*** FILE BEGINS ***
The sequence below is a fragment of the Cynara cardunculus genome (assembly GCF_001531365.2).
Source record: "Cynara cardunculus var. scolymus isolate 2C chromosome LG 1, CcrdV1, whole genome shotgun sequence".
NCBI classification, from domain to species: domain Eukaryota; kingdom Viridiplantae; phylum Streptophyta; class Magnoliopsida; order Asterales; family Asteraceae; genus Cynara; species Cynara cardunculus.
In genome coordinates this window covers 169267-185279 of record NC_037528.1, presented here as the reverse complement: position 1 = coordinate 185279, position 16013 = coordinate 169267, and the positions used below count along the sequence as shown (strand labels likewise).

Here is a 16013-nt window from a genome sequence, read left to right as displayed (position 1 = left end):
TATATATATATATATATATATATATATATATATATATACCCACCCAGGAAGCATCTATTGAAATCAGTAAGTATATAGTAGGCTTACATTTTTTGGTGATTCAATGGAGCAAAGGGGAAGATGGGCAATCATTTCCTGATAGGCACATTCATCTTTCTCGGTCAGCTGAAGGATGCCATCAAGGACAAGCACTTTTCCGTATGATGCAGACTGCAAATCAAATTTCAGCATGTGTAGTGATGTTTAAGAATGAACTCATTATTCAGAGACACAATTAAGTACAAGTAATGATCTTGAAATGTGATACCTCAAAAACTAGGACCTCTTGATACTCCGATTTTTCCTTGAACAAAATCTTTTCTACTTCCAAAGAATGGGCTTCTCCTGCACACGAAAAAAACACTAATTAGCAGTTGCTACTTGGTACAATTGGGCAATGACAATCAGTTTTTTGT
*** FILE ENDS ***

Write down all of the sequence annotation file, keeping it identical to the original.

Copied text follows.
The sequence below is a fragment of the Cynara cardunculus genome (assembly GCF_001531365.2).
Source record: "Cynara cardunculus var. scolymus isolate 2C chromosome LG 1, CcrdV1, whole genome shotgun sequence".
NCBI classification, from domain to species: domain Eukaryota; kingdom Viridiplantae; phylum Streptophyta; class Magnoliopsida; order Asterales; family Asteraceae; genus Cynara; species Cynara cardunculus.
In genome coordinates this window covers 169267-185279 of record NC_037528.1, presented here as the reverse complement: position 1 = coordinate 185279, position 16013 = coordinate 169267, and the positions used below count along the sequence as shown (strand labels likewise).

Here is a 16013-nt window from a genome sequence, read left to right as displayed (position 1 = left end):
TATATATATATATATATATATATATATATATATATATACCCACCCAGGAAGCATCTATTGAAATCAGTAAGTATATAGTAGGCTTACATTTTTTGGTGATTCAATGGAGCAAAGGGGAAGATGGGCAATCATTTCCTGATAGGCACATTCATCTTTCTCGGTCAGCTGAAGGATGCCATCAAGGACAAGCACTTTTCCGTATGATGCAGACTGCAAATCAAATTTCAGCATGTGTAGTGATGTTTAAGAATGAACTCATTATTCAGAGACACAATTAAGTACAAGTAATGATCTTGAAATGTGATACCTCAAAAACTAGGACCTCTTGATACTCCGATTTTTCCTTGAACAAAATCTTTTCTACTTCCAAAGAATGGGCTTCTCCTGCACACGAAAAAAACACTAATTAGCAGTTGCTACTTGGTACAATTGGGCAATGACAATCAGTTTTTTGT